Covid-19 lockdown puts trans community in a spot
In an effort to prevent the spread of Sars-CoV-2, Prime Minister Narendra Modi on Tuesday appealed to all citizens to stay inside their homes till April 14. Already, India has recorded 13 deaths and 649 cases
Urmi Jadhav, 40, has been working for 18 years in the financial capital of the country, Mumbai. A community aid organiser for the transgender community, as well as a member of the troupe, Dancing Queens, which recently performed at a popular Delhi nightclub located in a five star hotel, Jadhav has no nest egg: neither a mutual fund portfolio or a medical insurance policy.
“For the past two years, I’ve worked as a consultant as and when projects come my way. So, my income has been erratic. I don’t have money for emergencies. Whatever I earn, I spend in essentials like rent, or food, or medicines.”
At present, Jadhav has enough money to pay this month’s rent. Her income for April was supposed to come from five dance shows that her troupe was slated to perform in Delhi, Bangalore and Mumbai. All shows have been cancelled on account of the coronavirus global pandemic, and the national lockdown announced on March 24.
In an effort to prevent the spread of Sars-CoV-2, Prime Minister Narendra Modi on Tuesday appealed to all citizens to stay inside their homes till April 14. Already, India has recorded 13 deaths and 649 cases; globally, a lockdown is being seen as the most effective way of breaking the chain of transmitting the virus.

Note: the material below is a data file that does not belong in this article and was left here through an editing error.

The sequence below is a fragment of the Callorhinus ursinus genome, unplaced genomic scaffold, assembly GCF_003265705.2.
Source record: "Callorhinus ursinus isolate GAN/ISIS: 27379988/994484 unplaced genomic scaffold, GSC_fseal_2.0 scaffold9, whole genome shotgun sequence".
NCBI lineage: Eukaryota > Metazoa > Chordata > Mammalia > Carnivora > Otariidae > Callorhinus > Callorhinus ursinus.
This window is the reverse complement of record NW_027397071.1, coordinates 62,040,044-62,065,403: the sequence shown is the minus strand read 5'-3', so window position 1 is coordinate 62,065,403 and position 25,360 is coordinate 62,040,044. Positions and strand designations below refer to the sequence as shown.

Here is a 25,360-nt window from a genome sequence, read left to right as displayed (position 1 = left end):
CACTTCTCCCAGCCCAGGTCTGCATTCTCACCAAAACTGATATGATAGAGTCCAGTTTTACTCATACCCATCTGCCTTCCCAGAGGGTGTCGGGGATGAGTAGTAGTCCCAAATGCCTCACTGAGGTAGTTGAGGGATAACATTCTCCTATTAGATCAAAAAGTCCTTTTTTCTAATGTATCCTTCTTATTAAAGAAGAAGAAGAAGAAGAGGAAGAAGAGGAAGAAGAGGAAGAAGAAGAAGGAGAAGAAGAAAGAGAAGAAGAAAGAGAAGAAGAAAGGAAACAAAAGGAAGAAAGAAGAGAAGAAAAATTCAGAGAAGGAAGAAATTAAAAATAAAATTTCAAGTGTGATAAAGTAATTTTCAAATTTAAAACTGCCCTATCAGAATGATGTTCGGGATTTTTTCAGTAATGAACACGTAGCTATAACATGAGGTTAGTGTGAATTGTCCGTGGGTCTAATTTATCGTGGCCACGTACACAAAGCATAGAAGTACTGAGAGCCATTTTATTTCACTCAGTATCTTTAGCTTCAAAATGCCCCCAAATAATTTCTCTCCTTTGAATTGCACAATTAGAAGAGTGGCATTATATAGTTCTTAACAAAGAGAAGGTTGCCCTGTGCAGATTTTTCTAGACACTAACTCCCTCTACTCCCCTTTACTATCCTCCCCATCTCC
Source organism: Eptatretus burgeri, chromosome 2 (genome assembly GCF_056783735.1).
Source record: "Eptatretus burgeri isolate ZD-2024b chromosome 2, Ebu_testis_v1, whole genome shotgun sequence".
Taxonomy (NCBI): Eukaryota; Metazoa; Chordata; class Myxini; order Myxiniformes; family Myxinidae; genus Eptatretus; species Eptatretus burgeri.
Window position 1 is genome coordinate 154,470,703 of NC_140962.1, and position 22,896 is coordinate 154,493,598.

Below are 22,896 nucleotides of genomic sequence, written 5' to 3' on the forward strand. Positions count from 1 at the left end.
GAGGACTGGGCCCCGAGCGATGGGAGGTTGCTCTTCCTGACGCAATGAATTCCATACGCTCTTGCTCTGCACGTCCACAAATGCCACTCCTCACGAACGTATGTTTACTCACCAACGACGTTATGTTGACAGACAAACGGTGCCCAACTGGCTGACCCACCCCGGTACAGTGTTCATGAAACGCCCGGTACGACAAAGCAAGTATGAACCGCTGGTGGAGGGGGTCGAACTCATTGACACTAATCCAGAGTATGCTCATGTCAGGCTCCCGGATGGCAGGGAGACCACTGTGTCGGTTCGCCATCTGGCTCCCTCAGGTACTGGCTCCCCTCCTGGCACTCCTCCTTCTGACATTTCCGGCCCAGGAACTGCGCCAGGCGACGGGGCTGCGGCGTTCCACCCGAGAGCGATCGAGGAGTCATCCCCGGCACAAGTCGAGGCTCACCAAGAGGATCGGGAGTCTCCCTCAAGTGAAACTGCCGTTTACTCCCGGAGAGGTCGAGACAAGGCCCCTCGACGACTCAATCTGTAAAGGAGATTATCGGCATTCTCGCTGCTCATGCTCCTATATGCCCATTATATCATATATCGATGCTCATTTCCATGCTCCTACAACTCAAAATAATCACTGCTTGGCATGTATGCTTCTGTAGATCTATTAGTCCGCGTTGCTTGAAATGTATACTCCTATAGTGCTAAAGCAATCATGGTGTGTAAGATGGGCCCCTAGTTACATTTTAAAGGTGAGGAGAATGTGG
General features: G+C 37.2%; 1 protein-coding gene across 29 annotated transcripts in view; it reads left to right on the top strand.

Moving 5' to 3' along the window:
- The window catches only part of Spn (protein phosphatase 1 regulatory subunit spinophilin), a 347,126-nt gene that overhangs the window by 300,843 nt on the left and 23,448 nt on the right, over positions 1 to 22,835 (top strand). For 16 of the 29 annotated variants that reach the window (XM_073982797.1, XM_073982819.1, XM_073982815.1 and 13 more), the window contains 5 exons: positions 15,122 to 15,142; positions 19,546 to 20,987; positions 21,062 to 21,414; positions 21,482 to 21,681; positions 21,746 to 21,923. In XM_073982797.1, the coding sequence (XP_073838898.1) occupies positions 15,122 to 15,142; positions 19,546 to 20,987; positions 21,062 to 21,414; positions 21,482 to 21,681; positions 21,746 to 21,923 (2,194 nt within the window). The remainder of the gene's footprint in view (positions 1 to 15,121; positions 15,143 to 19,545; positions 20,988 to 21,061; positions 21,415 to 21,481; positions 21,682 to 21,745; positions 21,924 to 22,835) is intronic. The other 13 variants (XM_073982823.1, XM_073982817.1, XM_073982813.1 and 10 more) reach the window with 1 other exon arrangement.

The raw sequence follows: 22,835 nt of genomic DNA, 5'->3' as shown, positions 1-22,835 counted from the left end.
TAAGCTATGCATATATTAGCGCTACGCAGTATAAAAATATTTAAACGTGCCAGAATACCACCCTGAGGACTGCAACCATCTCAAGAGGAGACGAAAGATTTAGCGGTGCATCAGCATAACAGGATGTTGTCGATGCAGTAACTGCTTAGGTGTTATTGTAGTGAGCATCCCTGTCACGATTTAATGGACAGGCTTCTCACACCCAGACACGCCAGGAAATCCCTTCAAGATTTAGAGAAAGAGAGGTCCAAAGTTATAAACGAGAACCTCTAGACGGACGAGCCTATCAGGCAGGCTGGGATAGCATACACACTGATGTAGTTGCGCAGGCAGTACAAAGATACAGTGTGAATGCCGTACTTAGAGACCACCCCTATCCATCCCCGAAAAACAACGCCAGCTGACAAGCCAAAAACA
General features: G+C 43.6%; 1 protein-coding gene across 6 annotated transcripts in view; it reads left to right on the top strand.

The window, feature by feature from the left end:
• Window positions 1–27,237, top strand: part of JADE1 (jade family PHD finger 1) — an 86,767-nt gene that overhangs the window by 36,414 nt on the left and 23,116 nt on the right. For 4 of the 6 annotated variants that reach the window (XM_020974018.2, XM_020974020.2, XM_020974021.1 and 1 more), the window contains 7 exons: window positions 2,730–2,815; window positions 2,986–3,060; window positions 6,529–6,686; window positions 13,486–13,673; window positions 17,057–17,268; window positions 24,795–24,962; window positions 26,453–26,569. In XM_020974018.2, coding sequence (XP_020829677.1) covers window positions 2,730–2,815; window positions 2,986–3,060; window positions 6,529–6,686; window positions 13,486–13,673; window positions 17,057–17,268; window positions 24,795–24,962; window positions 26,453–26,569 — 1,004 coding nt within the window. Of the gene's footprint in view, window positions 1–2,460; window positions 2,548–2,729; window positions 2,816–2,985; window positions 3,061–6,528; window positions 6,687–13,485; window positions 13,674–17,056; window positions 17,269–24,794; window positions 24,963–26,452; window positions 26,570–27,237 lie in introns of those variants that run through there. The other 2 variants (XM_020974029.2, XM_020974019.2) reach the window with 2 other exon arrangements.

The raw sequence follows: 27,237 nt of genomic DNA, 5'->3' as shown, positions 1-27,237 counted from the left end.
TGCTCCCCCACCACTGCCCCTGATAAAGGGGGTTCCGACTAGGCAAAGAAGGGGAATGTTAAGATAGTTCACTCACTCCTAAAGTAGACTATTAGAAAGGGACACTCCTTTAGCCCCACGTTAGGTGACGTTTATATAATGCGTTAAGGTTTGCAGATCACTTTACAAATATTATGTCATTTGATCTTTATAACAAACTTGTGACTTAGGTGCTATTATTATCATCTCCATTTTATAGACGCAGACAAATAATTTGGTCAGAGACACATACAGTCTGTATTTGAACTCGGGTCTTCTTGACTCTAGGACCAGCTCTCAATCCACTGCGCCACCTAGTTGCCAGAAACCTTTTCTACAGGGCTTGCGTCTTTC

Yet, for many members of the transgender community, the lockdown has specific implications on livelihood and access to medicines like Anti Retroviral Treatment (ART) for Persons living with the Human Immuno Virus (HIV)/Acquired Immuno Deficiency Syndrome (AIDS) or PLHIVs, and those undergoing Hormone Replacement Therapy (HRT) required for gender transitioning. India is home to the world’s third largest population living with HIV, and according to UNAIDS, the prevalence in transgender communities is 3.1% compared to .26% among all adults. What’s more, given their immuno-compromised state, this makes the HIV+ trans community even more vulnerable to Covid-19.
Dr Ishwar Prasad Gilada, a consultant on HIV/AIDS based in Mumbai, said that the biggest problem being faced by PLHIVs is procurement of medicines from ART centres private clinics. “We cannot postpone their medicines. If they don’t take medicines properly, they become HIV drug-resistant, which means the same medicine won’t work for them.”
According to Gilada, who has been studying the virus since its outbreak in the 1980s, there are limited therapeutic options available to HIV, which was once a global pandemic killing millions around the world. Drug resistance would mean that mortality and morbidity associated with the disease will increase.
Though the lockdown is a necessary step, Gilada said that as a result of it, “supply of medicines may get derailed, mainly due to lack of transport as well as lack of labour / employees involved in the supply chain across different sectors.”